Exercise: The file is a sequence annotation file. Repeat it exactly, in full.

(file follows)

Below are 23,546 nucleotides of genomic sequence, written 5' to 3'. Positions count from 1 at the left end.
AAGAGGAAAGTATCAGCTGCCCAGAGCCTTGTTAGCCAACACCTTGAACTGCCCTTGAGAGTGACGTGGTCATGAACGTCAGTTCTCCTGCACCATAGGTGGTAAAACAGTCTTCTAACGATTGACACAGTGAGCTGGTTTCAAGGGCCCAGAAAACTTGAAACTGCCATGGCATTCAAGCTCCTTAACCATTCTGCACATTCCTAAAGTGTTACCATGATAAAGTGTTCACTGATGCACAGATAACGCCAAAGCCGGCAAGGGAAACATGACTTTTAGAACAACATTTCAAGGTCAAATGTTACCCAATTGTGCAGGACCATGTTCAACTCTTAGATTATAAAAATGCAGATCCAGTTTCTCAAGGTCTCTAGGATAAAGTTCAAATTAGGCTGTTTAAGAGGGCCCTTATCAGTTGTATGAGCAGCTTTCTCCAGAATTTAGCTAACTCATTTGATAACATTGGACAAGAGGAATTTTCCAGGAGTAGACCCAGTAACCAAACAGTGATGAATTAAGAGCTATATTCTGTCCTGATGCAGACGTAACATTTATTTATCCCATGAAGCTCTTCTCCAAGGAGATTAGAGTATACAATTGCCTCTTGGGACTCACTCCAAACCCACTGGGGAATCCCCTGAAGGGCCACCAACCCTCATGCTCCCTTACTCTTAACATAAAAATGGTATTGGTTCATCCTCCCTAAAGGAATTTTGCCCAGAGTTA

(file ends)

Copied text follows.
Below are 23,546 nucleotides of genomic sequence, written 5' to 3'. Positions count from 1 at the left end.
AAGAGGAAAGTATCAGCTGCCCAGAGCCTTGTTAGCCAACACCTTGAACTGCCCTTGAGAGTGACGTGGTCATGAACGTCAGTTCTCCTGCACCATAGGTGGTAAAACAGTCTTCTAACGATTGACACAGTGAGCTGGTTTCAAGGGCCCAGAAAACTTGAAACTGCCATGGCATTCAAGCTCCTTAACCATTCTGCACATTCCTAAAGTGTTACCATGATAAAGTGTTCACTGATGCACAGATAACGCCAAAGCCGGCAAGGGAAACATGACTTTTAGAACAACATTTCAAGGTCAAATGTTACCCAATTGTGCAGGACCATGTTCAACTCTTAGATTATAAAAATGCAGATCCAGTTTCTCAAGGTCTCTAGGATAAAGTTCAAATTAGGCTGTTTAAGAGGGCCCTTATCAGTTGTATGAGCAGCTTTCTCCAGAATTTAGCTAACTCATTTGATAACATTGGACAAGAGGAATTTTCCAGGAGTAGACCCAGTAACCAAACAGTGATGAATTAAGAGCTATATTCTGTCCTGATGCAGACGTAACATTTATTTATCCCATGAAGCTCTTCTCCAAGGAGATTAGAGTATACAATTGCCTCTTGGGACTCACTCCAAACCCACTGGGGAATCCCCTGAAGGGCCACCAACCCTCATGCTCCCTTACTCTTAACATAAAAATGGTATTGGTTCATCCTCCCTAAAGGAATTTTGCCCAGAGTTA